Romeus and Juliet: Lines 1701-1780
Thus these two lovers pass away the weary night,
In pain and plaint, not, as they wont, in pleasure and delight.
But now, somewhat too soon, in farthest east arose
Fair Lucifer, the golden star that lady Venus chose;
Whose course appointed is with speedy race to run,
A messenger of dawning day and of the rising sun.
Then fresh Aurora with her pale and silver glade
Did clear the skies, and from the earth had chaséd ugly shade.
When thou ne lookest wide, ne closely dost thou wink
What colour then the heavens do show unto thine eyes,
The same, or like, saw Romeus in farthest eastern skies.
As yet he saw no day, ne could he call it night
With equal force decreasing dark fought with increasing light.
Then Romeus in arms his lady 'gan to fold,
With friendly kiss, and ruthfully she 'gan her knight behold.
With solemn oath they both their sorrowful leave do take;
They swear no stormy troubles shall their steady friendship shake.
Then careful Romeus again to cell returns,
Now hugy clouds of care, of sorrow, and of dread,
The clearness of their gladsome hearts hath wholly overspread.
When golden-crested Phoebus boasteth him in sky,
And under earth, to 'scape revenge, his deadly foe doth fly
Then hath these lovers' day an end, their night begun,
For each of them to other is as to the world the sun,
The dawning they shall see, ne summer any more,
But blackfaced night with winter rough, ah, beaten over sore.
The weary watch discharged did hie them home to sleep,
And Verone gates awide the porters had set open,
When Romeus had of his affairs with Friar Laurence spoken.
Warely he walked forth, unknown of friend or foe,
Clad like a merchant venturer, from top even to the toe.
He spurred apace, and came, withouten stop or stay,
To Mantua gates, where lighted down, he sent his man away
With words of comfort to his old afflicted sire;
And straight, in mind to sojourn there, a lodging doth he hire,
And with the nobler sort he doth himself acquaint,
He practiseth by friends for pardon of exile;
The whilst he seeketh every way his sorrows to beguile.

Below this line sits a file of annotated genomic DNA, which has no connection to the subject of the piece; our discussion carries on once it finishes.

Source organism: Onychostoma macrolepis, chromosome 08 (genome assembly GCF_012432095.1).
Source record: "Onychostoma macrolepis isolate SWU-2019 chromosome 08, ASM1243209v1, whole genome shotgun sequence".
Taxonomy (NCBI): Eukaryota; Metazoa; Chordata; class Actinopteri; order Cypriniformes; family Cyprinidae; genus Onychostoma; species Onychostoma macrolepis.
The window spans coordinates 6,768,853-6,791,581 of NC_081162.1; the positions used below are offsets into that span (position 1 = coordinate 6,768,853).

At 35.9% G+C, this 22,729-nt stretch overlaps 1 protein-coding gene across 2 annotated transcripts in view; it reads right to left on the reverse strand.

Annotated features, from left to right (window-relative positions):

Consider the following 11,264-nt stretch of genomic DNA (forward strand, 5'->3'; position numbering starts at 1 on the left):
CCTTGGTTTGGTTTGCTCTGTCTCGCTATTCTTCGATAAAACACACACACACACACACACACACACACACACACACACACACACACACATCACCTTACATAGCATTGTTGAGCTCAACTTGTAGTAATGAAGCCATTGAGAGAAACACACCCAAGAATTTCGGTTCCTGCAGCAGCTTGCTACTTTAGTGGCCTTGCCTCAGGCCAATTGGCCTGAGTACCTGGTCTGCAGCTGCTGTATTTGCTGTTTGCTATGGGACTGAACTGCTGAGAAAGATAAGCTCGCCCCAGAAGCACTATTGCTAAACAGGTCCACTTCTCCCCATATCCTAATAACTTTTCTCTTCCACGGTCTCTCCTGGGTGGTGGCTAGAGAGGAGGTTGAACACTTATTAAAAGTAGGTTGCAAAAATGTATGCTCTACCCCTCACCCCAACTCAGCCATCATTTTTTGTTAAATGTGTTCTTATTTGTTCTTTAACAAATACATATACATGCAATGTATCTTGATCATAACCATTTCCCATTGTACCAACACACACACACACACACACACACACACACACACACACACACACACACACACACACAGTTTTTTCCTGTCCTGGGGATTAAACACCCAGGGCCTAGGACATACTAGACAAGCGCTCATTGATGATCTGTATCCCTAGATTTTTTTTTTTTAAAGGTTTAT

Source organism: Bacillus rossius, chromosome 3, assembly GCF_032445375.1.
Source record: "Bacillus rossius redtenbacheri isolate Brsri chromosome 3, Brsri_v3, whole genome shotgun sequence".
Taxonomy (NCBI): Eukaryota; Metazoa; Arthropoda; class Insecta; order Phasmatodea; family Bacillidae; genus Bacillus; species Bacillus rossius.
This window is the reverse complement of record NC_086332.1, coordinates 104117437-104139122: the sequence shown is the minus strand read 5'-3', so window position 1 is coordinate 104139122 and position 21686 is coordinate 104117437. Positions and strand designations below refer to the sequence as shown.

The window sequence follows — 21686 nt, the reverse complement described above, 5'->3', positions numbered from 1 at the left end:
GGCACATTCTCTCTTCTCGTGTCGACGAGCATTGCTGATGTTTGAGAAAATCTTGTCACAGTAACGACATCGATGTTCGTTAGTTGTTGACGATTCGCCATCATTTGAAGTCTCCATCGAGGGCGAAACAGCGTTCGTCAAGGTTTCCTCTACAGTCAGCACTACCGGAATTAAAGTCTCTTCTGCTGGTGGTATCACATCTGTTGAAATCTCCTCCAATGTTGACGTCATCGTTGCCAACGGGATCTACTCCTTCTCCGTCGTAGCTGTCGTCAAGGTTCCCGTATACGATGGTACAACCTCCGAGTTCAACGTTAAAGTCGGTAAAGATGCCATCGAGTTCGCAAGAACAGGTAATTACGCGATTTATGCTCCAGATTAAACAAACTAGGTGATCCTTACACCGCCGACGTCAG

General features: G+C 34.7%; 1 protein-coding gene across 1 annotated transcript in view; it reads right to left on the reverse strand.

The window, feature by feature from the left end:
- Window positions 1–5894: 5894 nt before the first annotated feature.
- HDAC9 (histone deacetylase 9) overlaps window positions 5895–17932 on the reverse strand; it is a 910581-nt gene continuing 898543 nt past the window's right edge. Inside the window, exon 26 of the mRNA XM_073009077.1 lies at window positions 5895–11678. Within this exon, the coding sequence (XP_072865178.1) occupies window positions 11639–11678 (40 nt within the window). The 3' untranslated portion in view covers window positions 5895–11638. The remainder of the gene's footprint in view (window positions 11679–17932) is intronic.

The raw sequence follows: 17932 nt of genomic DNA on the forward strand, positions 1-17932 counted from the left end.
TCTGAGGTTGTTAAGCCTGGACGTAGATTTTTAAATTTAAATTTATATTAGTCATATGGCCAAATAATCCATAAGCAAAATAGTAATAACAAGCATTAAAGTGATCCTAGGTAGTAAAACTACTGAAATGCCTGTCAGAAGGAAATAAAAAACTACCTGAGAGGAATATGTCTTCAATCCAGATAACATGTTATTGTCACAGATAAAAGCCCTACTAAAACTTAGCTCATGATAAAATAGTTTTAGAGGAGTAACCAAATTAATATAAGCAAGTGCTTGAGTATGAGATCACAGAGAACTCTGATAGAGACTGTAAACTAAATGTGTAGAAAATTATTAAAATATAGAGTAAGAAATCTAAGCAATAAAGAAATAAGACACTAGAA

But who forgets the coal that burneth in his breast?
Alas, his cares deny his heart the sweet desiréd rest;
No time finds he of mirth, he finds no place of joy,
But everything occasion gives of sorrow and annoy.
For when in turning skies the heaven's lamps are light,
And from the other hemisphere fair Phoebus chaseth night,
When every man and beast hath rest from painful toil,
Then doth he wet with tears the couch whereon he lies,
And then his sighs the chamber fill, and out aloud he cries
Against the restless stars in rolling skies that range,
Against the fatal sisters three, and Fortune full of change.
Each night a thousand times he calleth for the day,
He thinketh Titan's restless steeds of restiness do stay;
Or that at length they have some baiting place found out,
Or, guided ill, have lost their way and wandered far about.
While thus in idle thoughts the weary time he spendeth,
Is he accompanied? Is he in place alone?
In company he wails his harm, apart he maketh moan:
For if his feres rejoice, what cause hath he to joy,
That wanteth still his chief delight, while they their loves enjoy?
But if with heavy cheer they show their inward grief,
He waileth most his wretchedness that is of wretches chief.
When he doth hear abroad the praise of ladies blown,
Within his thought he scorneth them, and doth prefer his own.
When pleasant songs he hears, while others do rejoice,
But if in secret place he walk somewhere alone,
The place itself and secretness redoubleth all his moan.
Then speaks he to the beasts, to feathered fowls and trees,
Unto the earth, the clouds, and to whatso beside he sees.
To them he shew'th his smart, as though they reason had.
Each thing may cause his heaviness, but nought may make him glad.
And, weary of the day, again he calleth night,
The sun he curseth, and the hour when first his eyes saw light.
And as the night and day their course do interchange,